Warwick Castle is one of the most famous and daunting castles in the world.
The castle is located in the town of Warwick in Warwickshire, England.
It is situated on a strategically planned location at the bend of the River Avon.
Warwick Castle has a chequered history which moves from its construction as a Wooden Motte and Bailey castle by William the Conqueror to a massive stone fortress.
After the Norman conquest of England, William the Conqueror established a motte-and-bailey castle at Warwick in 1068 to maintain control of the Midlands as he advanced northwards.
In 1153, the wife of Roger de Beaumont, 2nd Earl of Warwick, mistakenly handed the castle over to the invading army of Henry of Anjou (later Henry II) after she was tricked into believing her husband was dead. As if that wasn’t bad enough, Roger de Beaumont actually did collapse and die when he heard what she had done.
The original wooden motte-and-bailey castle was rebuilt in stone in the 12th century, during the reign of King Henry II (1154–89).
When Warwick Castle was rebuilt in the reign of King Henry II it had a new layout with the buildings against the curtain walls.
The castle is surrounded by a dry moat on the northern side where there is no protection from the river or the old motte; the perimeter of the walls is 130 meters (425 feet) long by 82 meters (270 feet) wide. The two entrances to castle are in the north and west walls.
Under Thomas de Beauchamp, 11th Earl, the castle defences were significantly enhanced in 1330–60 on the north eastern side by the addition of a gatehouse, a barbican (a form of fortified gateway), and a tower on either side of the reconstructed wall, named Caesar’s Tower and Guy’s Tower. The Watergate Tower also dates from this period.
The gatehouse features murder holes, two drawbridges, a gate, and portcullises – gates made from wood or metal. The towers of the gatehouse were machicolated.
Caesar’s Tower standing at an impressive 44.8 meters (147 feet) tall, this is the tallest tower at the castle, and comprises of three storeys, excluding the Gaol. It has an irregular quatrefoil or cloverleaf shape and is topped by a platform with a crenellated and machicolated parapet.
Guy’s Tower is twelve-sided, stands 39 meters (128 feet) tall and has five storeys. The first four storeys consist of a central stone-vaulted chamber with two small side rooms; a garderobe (toilet), the other was probably used as a bedchamber. The fifth storey is a hexagonal guardroom. During the Civil War the windows here were enlarged so that they could take small hand-held cannons.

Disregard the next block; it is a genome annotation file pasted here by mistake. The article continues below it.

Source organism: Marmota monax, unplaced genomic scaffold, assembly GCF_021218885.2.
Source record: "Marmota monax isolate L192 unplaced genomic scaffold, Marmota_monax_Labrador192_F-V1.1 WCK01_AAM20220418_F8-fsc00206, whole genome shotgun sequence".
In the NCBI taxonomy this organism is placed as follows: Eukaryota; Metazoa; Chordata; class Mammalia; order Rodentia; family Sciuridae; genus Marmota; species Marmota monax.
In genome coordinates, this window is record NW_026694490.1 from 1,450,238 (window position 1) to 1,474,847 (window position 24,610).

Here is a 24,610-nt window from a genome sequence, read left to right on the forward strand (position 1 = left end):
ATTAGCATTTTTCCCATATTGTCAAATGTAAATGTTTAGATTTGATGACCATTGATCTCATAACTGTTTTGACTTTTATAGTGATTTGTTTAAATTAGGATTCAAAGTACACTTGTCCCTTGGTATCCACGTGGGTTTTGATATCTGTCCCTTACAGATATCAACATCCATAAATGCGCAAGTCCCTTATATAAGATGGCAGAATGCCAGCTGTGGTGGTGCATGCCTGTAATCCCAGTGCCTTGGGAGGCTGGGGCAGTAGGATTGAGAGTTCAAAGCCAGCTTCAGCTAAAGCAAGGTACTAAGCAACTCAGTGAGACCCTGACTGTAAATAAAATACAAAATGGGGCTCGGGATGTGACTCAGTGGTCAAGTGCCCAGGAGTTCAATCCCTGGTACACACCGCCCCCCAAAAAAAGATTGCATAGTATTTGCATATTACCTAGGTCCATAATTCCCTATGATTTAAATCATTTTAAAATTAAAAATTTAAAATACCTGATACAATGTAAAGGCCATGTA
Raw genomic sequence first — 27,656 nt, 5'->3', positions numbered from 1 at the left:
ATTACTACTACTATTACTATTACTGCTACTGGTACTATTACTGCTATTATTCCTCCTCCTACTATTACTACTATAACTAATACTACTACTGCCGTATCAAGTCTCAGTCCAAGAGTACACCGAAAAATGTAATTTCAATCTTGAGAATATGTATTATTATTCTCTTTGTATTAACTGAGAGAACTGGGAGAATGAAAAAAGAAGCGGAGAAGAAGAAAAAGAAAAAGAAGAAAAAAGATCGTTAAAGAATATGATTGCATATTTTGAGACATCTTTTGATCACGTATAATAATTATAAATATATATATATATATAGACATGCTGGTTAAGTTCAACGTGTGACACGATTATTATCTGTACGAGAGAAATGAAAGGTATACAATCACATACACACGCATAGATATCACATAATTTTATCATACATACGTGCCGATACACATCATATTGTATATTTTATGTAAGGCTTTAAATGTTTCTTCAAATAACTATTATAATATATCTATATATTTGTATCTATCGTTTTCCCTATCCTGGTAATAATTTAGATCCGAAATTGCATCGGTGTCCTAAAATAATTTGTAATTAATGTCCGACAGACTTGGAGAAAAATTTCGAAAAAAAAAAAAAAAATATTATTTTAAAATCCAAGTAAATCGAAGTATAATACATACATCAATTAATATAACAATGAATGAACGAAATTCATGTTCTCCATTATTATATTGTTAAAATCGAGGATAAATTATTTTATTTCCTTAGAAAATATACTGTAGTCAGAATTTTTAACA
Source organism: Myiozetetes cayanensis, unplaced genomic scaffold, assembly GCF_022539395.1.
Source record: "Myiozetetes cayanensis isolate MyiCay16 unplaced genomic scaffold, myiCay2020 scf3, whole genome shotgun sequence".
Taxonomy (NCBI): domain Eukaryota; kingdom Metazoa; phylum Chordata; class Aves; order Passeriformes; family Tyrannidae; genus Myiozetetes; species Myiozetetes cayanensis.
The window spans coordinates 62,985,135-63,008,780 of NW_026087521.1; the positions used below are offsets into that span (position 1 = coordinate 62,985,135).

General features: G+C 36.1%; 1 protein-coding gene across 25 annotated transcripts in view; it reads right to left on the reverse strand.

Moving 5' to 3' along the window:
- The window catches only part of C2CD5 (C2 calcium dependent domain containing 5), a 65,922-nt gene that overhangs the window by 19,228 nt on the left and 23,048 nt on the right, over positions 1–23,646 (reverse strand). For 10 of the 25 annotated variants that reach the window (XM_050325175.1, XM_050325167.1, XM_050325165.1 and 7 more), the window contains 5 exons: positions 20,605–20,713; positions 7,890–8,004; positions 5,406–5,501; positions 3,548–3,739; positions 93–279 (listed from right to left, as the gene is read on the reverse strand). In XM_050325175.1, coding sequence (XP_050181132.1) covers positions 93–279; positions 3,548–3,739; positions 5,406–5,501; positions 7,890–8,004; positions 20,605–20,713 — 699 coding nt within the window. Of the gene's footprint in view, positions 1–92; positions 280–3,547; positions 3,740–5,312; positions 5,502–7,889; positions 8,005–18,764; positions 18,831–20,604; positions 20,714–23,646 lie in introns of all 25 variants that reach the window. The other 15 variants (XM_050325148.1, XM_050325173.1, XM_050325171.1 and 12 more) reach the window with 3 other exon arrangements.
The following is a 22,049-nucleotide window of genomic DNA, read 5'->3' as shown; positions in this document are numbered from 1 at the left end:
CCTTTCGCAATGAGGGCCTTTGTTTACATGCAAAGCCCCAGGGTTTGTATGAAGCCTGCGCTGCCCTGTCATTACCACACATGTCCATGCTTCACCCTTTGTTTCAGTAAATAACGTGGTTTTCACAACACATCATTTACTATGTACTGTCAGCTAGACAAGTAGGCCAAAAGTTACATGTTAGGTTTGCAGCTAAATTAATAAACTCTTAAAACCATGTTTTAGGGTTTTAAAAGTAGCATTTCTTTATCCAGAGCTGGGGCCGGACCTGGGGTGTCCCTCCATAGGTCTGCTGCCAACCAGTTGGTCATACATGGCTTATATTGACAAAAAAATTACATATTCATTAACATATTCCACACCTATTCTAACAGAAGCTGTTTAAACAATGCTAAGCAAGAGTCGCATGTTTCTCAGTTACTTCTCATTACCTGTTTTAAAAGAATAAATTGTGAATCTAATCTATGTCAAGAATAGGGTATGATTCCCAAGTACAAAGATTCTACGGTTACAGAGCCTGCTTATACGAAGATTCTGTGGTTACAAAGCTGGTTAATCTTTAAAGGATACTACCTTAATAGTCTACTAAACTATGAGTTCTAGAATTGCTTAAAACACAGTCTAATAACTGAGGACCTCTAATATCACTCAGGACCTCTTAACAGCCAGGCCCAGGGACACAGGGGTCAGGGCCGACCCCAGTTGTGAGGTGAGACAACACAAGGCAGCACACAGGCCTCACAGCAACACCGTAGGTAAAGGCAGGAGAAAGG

In the early 1480s King Richard III instigated the construction of two gun towers, Bear and Clarence Towers, which were left unfinished on his death in 1485; with their own well and ovens, the towers were an independent stronghold from the rest of the castle, possibly in case of mutiny by the garrison. With the advent of gunpowder the position of Keeper of the Artillery was created in 1486.
The residential buildings line the eastern side of the castle, facing the River Avon. These buildings include the great hall, the library, various rooms, and the chapel.
The Great Hall is the largest room in the Castle and continues to be the one visitors enjoy spending the most time exploring. In the early middle ages, straw and dirt covered the floor of the Great Hall. The Great Hall as it stands today was first constructed in the 14th century. It was rebuilt in the 17th century and then restored in 1871 after it had been badly damaged by a fire which swept through part of the Castle.
Sir Fulke Greville, the first Lord Brooke, authorised the building of the small chapel in the early 1600s. It may be on the site of another chapel founded as long ago as 1119. Until the start of the 20th century, the families of the Earls of Warwick would have come to the chapel to worship.
During the 16th century, Warwick Castle started to fall into disrepair. In fact, when Queen Elizabeth I visited, a separate building had to be built for her to stay in.
In 1604, Warwick Castle was given to Sir Fulke Greville by King James I. The Greville family, who owned the property until 1978, set about converting it to magnificent country house.
In the 17th century the grounds were turned into a garden. The castle’s defences were enhanced in the 1640s to prepare the castle for action in the English Civil War. Robert Greville, 2nd Baron Brooke, was a Parliamentarian, and Royalist forces laid siege to the castle. Warwick Castle withstood the siege and was later used to hold prisoners taken by the Parliamentarians.
Individuals had been visiting the castle since the end of the 17th century and this grew in importance through the 19th century.
Through the 20th century successive earls expanded its tourism potential until, in 1978, after 374 years in the Greville family, it was sold to a media and entertainment company, the Tussauds Group for £1.3 million, who opened it as a tourist attraction.
Tussauds performed extensive restorations to the castle and grounds.
In June 2005, Warwick Castle became home to one of the world’s largest working siege engines. The trebuchet is 18 meters (59 feet) tall, made from over 300 pieces of oak and weighs 22 tonnes (24 short tons).
On 21 August 2006, the trebuchet claimed the record as the most powerful siege engine of its type when it sent a projectile weighing 13 kilograms (29 lb) a distance of 249 meters (817 ft) at a speed of 260 kilometers per hour (160 mph), beating the previous record held by the trebuchet at Middelaldercentret in Denmark.
In 2007, the Tussauds Group merged with Merlin Entertainments, which is the current owner of Warwick Castle.
Over its 950 years of history Warwick Castle has been owned by 36 different individuals, plus four periods as crown property under seven different monarchs.